The well publicized French paradox means that when in France one can eat and drink with abandon without fear of becoming obese. Red wine consumption has often been cited as the protective factor in this phenomenon. The good news is that there may well be a scientific basis for this happy situation. Pal et al. (2004) studied the impact of acute consumption of red wine polyphenolics in postmenopausal women. They found that red wine polyphenolics attenuate postprandial chylomicron and chylomicron remnant levels in plasma, possibly by delaying absorption of dietary fat.
Many of us are today living in an increasingly obesogenic environment. The combination of sedentary lifestyles and ever more affordable and varied diets makes the maintenance of a caloric balance more and more of a challenge. It is difficult to deny knowledge of the value of exercise, fruit, vegetables, wholegrain and caloric restriction. However, despite this, obesity gathers momentum as the greatest epidemic ever to befall man. Whilst some prefer the word 'epidemic' to be applied only to infectious diseases, the point is well made. It is clear then that we need help, help in the form of foods that encourage us to consume less calories, help in the form of medicines that alter our metabolism in the direction of a favourable energy balance, and help by way of education on the consequences of ignoring the advice.
From this it seems that the future of novel weight loss ingredients is assured. However, it is only assured if the developers of such ingredients concentrate on sound science and do not become tempted to rush to market before proof of effect is manifest.
Satiety is mediated by a complex balance of hormonal interactions and signals (de Graaf et al., 2004). We are a long way from being able to safely manipulate hormonal balance to achieve desirable body weight but investigations in this important area continue. Meanwhile the elucidation of the human genome has spawned the new science of nutrigenomics. Clearly some of us are more predisposed to obesity than others and part of the explanation is the regulation of gene expression by food components. The reader is referred to Clément (2005), Bell et al. (2005), Loos and Rankinen (2005) and Roche et al. (2005) for recent reviews on the subject.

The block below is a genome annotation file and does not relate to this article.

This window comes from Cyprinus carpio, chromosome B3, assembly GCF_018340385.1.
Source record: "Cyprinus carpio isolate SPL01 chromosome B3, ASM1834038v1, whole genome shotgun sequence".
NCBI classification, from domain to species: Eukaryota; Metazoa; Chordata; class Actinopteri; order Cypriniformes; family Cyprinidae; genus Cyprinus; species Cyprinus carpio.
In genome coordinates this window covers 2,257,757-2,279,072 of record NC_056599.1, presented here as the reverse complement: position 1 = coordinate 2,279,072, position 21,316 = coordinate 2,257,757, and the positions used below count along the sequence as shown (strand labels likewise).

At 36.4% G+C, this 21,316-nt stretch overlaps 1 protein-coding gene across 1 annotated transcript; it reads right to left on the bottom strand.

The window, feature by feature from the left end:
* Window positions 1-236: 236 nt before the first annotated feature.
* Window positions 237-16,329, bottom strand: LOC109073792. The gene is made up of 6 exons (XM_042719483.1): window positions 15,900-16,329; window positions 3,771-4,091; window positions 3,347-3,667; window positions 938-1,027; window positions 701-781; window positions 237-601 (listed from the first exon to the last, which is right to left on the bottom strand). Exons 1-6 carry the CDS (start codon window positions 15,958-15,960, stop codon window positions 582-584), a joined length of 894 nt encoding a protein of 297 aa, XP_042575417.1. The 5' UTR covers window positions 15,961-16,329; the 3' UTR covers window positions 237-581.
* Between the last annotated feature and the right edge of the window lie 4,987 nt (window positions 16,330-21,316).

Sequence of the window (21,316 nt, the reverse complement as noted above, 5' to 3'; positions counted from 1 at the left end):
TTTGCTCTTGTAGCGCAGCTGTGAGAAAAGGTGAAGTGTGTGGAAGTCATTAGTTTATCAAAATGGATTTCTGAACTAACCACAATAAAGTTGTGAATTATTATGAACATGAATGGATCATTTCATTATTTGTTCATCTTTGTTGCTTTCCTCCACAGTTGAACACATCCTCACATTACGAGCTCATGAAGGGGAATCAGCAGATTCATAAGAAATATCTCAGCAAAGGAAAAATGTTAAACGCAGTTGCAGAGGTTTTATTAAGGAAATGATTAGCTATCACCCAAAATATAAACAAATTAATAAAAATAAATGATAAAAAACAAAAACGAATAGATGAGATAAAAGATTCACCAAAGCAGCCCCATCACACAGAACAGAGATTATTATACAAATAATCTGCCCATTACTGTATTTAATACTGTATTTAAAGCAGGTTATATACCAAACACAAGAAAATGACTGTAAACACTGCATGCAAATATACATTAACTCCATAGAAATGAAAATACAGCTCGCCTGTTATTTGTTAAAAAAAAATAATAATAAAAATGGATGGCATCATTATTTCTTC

Certainly within the next generation there is an expectation that we might manipulate gene expression through food choices in order to control body weight. Roy et al. (2004) studied the impact of HCA on gene expression in rats. They found several genes sensitive to HCA and in particular the genes responsible for abdominal leptin production were downregulated whilst plasma leptin was unaffected.
The pharmaceutical industry has long since recovered from the withdrawal of Fen-Phen (FDA 1997). A number of promising drugs are currently under development for the treatment of obesity. Bray and Greenway (1999) and Carpino and Hadcock (2003) have reviewed the approaches being taken.
So perhaps now the tapeworm can be allowed to rest in peace, or perhaps not? Tapeworms have been shown to impact lipid metabolism in mice in favour of lipolysis (Rath and Walkey, 1987). Maybe we can learn something useful from the physiology of and physiological response to the humble tapeworm.
The last word should go to an even older discipline. Yoga and meditation have long been proposed for the control of body weight, not because of the calories they burn but because of their impact on the psychology of food consumption. This cuts to the very heart of the issue. We do not just eat because we feel hungry but also in response to many complex psychological, social and environmental factors. A holistic approach is mandated.
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